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6 killer Mac features we'd love to see in Windows PCs

Brad Chacos | April 5, 2013
Even if you'd never lay a finger on a Mac, you have to admit these Apple-made features would rock on a Windows PC.

While the use of different adapter connections makes sense from a business perspective--how else will manufacturers charge you for another one if you lose the original?--it's terribly frustrating on the consumer end of things. Every minute spent looking for a specific power adapter when there's another perfectly good one sitting five feet away is nothing short of a waste of your limited time on this earth. Give us ubiquity!

Apple has, with its MagSafe adapters.

Sure, there are some technical limitations. An 85W MacBook Pro MagSafe adapter charges a MacBook Air a lot better than a 45W MacBook Air adapter does a beefy MacBook Pro, but hey, at least a MagSafe adapter will work with either type of notebook.

Apple tossed a slight kink into things with the introduction of the MagSafe 2 in its 2012 notebooks. A MagSafe 2 adapter works universally with Apple's 2012 MacBook Airs and Pros, however, and you can buy a converter to use your older MagSafe adapter with a newer MagSafe 2-equipped laptop. Why can't we get that kind of cooperation in the Windows world?

6. iCloud document syncing

If you sign in to Windows 8 with a Microsoft account, you already have the option to sync a ton of settings across multiple PCs, and the Windows Blue leak suggests that even more handy-dandy syncing features are on the way. Given that, it's mildly surprising that the hyper-connected Windows world is missing a key iCloud feature: Document and note syncing.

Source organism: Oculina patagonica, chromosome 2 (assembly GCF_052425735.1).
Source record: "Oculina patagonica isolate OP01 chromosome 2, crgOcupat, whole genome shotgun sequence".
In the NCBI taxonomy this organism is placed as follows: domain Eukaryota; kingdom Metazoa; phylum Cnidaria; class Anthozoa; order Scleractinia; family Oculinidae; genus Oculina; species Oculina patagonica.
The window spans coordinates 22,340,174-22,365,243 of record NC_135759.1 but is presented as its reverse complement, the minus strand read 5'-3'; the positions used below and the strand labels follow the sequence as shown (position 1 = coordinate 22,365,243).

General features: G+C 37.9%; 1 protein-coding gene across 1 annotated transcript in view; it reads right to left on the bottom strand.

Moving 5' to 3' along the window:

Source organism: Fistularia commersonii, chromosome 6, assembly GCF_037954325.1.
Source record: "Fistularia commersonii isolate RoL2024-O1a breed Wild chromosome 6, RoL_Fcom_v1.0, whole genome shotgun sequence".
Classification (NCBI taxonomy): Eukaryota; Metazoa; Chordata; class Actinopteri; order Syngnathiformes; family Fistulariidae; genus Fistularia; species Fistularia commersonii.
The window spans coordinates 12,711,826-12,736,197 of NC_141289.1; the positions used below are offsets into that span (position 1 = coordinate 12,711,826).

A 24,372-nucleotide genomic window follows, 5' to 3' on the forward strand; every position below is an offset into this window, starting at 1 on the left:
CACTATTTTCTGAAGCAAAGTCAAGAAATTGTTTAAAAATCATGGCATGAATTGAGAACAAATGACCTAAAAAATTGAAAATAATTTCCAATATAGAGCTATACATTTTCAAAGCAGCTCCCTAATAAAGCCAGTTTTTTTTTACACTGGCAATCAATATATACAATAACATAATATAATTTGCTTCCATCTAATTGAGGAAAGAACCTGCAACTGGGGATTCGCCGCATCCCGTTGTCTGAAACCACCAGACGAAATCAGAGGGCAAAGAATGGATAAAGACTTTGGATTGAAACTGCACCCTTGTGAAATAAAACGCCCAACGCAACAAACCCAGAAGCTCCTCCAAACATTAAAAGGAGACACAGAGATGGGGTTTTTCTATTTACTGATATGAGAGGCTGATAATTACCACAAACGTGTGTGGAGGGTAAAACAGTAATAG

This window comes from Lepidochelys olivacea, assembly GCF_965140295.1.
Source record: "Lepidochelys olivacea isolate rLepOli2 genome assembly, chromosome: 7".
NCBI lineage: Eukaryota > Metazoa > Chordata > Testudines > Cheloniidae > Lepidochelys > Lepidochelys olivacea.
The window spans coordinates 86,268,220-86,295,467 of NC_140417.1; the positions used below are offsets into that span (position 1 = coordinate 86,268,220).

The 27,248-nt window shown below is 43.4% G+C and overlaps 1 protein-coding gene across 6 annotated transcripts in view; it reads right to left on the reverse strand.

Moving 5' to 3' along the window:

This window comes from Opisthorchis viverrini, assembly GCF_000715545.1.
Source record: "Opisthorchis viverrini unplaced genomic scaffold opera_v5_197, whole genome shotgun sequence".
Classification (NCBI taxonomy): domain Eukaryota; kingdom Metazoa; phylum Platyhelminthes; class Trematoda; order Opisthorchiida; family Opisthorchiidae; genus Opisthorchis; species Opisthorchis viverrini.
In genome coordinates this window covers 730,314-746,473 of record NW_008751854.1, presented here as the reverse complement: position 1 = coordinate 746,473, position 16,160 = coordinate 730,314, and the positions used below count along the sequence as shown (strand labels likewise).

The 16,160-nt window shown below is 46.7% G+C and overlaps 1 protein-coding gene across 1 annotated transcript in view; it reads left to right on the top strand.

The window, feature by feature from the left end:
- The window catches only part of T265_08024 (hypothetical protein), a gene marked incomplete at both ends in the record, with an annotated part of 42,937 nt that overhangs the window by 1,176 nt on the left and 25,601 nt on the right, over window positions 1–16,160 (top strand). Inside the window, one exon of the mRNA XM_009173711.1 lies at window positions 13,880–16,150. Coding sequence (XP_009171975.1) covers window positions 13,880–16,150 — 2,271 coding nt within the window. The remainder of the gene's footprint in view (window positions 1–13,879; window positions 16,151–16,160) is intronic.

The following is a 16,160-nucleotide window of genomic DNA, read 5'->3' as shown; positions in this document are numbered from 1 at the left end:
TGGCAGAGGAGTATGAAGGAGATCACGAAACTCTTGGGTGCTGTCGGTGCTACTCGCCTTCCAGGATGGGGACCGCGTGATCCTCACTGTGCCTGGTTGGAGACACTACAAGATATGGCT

You can put a makeshift solution together, though it lacks the elegance of iCloud's automatic syncing of every document. Using Office 365 (or a mixture of a traditional word processor program and the SkyDrive desktop app, which doesn't come preinstalled with Windows) to save your files directly to SkyDrive mimics iCloud's functionality, albeit only after installing the appropriate software--and fiddling with said software's settings--on each PC you use.

Sure, the workaround gets the job done, but it's a lot more hassle than iCloud's seamless solution, and nonnerds would never think of it.

Microsoft might just crib iCloud's document syncing sometime soon. "Our product groups are also taking a unified planning approach so people get what they want--all of their devices, apps and services working together wherever they are and for whatever they are doing," Frank X. Shaw, Microsoft's communications VP, wrote in a recent blog post. The end goal is the ability to sit down and just start using any Windows device you come across as easily as you use your own. Bring it on!

 

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